A partir de este estudio de prueba de concepto concluimos que la agudeza diferencial arroja resultados similares al cuadro ETDRS en adultos. Podemos inferir que podría aplicarse la tarea de agudeza visual diferencial, comparable pero cognitivamente más simple, al entorno clínico para jóvenes o pacientes con retraso del desarrollo cognitivo, y que no pueden responder mediante denominación o emparejamiento.

Palabras clave:
Agudeza visual
Agudeza visual de reconocimiento
Agudeza visual de resolución
Prueba de agudeza visual
Optometría pediátrica
Full Text

Visual acuity testing is an important component of a complete oculovisual assessment and is important in the detection of amblyopia, refractive error and ocular disease. Snellen letter acuity is the accepted method for patients able to name letters, and among letter tests the Early Treatment Diabetic Retinopathy Study (ETDRS) and Bailey–Lovie charts are recognised as gold standards.1,2 This type of visual acuity is known as recognition acuity as the patient is required to recognise and identify the symbols or optotypes presented.3,4 Letter naming charts have obvious limitations with particular populations, such as young children, or individuals with developmental delay. Before a child is able to name letters, various matching tests are used. Modern versions of these have been formatted with a logMAR scale similar to the ETDRS or Bailey–Lovie charts. The child is required to match (or name) the symbol or letter shown, on a matching card in their hand. It requires a level of cognitive maturity and children with normal development can typically comply with this task from about 2.5–3 years upwards.5,6 Another approach for young children is the use of Landolt C's and tumbling E's which require the observer to identify the orientation of a letter. While these eliminate the need for learned symbol identification, they still require the patient's subjective response and an understanding of directional orientation so that the observer can express to the examiner in some way the location of the letter's gap. So this too is not ideal for preschool age children, or adults with developmental delay.

The Cardiff Acuity Cards4,7 or the Teller Acuity Cards8 are used for children who are too young to comply with matching or naming. These both utilise a preferential looking format, and as such, can be used with children as young as approximately 1 year in the case of the Cardiff Acuity Cards, and with neonates in the case of Teller Acuity Cards. However, these tests measure resolution rather than recognition acuity.3,4 They require that the visual detail (gratings in the case of Teller Acuity Cards) be detected or optically resolved, but do not require recognition, that is they have to detect that there is something there, but not what is there. Resolution acuity is not directly comparable to the recognition acuity and is only moderately correlated.9 Resolution acuity tends to give better acuity values compared with recognition acuity,9–11 is less sensitive for detecting amblyopia,9,11 optical blur7,12 and other foveal causes of reduced visual acuity.10 Resolution acuity also may be less relevant to everyday tasks, which usually require recognition and not just detection. Visual evoked potential is an objective method for measuring visual acuity patients who cannot respond subjectively,13 but this also measures resolution acuity, and is not readily available in most clinical settings.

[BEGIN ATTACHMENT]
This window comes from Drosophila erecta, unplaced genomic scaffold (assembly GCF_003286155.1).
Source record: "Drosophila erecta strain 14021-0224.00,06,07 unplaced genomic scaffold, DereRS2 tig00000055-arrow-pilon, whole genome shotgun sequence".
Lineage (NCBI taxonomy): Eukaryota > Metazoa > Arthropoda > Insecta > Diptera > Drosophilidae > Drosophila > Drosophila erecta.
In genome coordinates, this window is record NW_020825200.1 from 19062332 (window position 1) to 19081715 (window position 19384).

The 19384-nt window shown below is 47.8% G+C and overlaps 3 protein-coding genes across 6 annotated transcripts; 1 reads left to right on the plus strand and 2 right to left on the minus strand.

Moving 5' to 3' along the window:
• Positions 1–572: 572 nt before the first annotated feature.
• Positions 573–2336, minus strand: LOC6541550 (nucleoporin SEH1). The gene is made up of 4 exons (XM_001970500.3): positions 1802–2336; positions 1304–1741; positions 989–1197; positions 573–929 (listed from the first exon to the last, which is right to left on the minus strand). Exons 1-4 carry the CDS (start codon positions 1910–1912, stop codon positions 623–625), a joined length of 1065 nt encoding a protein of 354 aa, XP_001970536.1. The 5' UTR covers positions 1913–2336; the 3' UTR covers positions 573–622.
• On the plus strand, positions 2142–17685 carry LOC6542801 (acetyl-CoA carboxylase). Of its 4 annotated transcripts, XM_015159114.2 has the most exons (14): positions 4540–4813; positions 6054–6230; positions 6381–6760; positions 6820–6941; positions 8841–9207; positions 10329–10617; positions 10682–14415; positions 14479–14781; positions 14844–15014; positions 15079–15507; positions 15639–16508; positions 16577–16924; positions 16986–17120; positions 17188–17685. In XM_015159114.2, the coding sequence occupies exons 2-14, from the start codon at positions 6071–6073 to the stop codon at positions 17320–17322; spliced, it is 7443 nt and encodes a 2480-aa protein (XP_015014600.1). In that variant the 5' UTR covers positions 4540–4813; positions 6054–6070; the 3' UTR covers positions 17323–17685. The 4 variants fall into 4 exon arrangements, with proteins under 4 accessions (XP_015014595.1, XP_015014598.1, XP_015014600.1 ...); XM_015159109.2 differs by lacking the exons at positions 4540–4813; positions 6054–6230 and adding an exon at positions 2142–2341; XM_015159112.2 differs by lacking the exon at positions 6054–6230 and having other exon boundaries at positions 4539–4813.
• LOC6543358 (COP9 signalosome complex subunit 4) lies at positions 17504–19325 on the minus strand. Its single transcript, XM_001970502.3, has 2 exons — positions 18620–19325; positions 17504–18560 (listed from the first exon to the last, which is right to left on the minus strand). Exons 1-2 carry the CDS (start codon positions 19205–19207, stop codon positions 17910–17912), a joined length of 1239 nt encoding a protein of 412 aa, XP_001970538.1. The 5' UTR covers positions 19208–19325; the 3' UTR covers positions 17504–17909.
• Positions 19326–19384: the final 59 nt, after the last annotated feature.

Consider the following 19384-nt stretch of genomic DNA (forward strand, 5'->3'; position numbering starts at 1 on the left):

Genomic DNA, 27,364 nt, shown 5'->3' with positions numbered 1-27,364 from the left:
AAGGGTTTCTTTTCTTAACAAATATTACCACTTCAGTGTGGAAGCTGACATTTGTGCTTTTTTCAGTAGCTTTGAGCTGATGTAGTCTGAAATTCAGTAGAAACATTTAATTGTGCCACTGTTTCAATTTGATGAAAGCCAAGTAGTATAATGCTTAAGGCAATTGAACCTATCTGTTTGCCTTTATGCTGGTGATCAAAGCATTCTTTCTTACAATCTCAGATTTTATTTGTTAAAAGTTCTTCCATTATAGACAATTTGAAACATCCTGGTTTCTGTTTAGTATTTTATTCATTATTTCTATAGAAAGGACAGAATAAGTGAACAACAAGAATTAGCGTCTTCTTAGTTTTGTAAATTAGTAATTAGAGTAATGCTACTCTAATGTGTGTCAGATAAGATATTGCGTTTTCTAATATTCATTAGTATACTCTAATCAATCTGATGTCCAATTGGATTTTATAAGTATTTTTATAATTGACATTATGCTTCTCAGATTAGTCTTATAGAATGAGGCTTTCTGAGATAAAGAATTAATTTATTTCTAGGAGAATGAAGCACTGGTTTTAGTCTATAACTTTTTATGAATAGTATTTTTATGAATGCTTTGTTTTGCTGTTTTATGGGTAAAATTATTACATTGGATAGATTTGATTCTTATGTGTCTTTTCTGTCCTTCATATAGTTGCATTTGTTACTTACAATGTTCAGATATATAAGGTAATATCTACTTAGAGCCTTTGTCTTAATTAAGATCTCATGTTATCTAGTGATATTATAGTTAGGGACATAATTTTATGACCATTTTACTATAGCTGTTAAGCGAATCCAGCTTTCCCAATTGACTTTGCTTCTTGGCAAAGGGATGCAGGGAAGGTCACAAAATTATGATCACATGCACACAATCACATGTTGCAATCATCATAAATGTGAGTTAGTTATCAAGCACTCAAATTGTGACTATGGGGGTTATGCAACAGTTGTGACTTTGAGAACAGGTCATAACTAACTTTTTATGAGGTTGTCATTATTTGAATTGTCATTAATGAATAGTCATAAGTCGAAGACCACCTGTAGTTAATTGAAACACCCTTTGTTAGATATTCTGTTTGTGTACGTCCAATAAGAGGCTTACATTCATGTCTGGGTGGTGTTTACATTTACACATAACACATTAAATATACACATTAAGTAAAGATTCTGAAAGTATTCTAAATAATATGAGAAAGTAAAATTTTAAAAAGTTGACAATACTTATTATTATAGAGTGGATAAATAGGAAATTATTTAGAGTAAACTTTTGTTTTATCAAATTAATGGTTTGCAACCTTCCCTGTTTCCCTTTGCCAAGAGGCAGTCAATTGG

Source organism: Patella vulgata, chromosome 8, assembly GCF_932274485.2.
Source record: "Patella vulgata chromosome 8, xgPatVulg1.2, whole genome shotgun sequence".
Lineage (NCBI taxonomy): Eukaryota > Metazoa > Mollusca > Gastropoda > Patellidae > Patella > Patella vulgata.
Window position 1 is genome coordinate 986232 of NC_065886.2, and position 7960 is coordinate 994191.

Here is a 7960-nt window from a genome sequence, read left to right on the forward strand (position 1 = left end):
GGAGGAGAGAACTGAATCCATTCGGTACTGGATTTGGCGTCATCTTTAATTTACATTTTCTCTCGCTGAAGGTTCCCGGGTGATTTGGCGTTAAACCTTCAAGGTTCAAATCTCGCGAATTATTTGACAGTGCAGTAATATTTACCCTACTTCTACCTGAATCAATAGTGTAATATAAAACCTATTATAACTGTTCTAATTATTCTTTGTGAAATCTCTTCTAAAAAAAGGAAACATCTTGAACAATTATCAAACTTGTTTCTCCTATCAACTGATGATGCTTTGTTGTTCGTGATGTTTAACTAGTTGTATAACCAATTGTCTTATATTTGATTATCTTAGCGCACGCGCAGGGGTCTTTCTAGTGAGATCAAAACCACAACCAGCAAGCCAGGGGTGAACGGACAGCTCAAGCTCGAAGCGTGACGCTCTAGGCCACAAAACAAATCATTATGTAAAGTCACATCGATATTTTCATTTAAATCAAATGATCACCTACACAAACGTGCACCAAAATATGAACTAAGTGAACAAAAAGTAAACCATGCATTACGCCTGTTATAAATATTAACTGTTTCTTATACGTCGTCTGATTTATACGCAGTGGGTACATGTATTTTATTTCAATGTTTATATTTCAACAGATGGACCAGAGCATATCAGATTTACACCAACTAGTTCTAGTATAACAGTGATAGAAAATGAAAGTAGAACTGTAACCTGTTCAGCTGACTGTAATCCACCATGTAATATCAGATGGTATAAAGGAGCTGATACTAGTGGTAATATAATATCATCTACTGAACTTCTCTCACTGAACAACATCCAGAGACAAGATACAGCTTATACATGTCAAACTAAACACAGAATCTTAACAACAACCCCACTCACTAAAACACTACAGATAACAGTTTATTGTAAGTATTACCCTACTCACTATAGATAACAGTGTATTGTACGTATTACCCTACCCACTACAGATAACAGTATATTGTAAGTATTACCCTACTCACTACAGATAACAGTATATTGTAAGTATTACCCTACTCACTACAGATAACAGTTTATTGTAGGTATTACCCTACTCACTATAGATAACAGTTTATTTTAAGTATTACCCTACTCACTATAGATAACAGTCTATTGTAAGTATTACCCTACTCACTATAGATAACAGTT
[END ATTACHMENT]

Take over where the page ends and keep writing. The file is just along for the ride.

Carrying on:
If the task of demonstrating recognition of a letter or symbol could be made simpler and less cognitively demanding, recognition acuity could be measured at a younger age. Earlier detection and accurate monitoring of amblyopia in young infants would be beneficial as amblyopia is a common cause of monocular vision loss and is best treated as early as possible.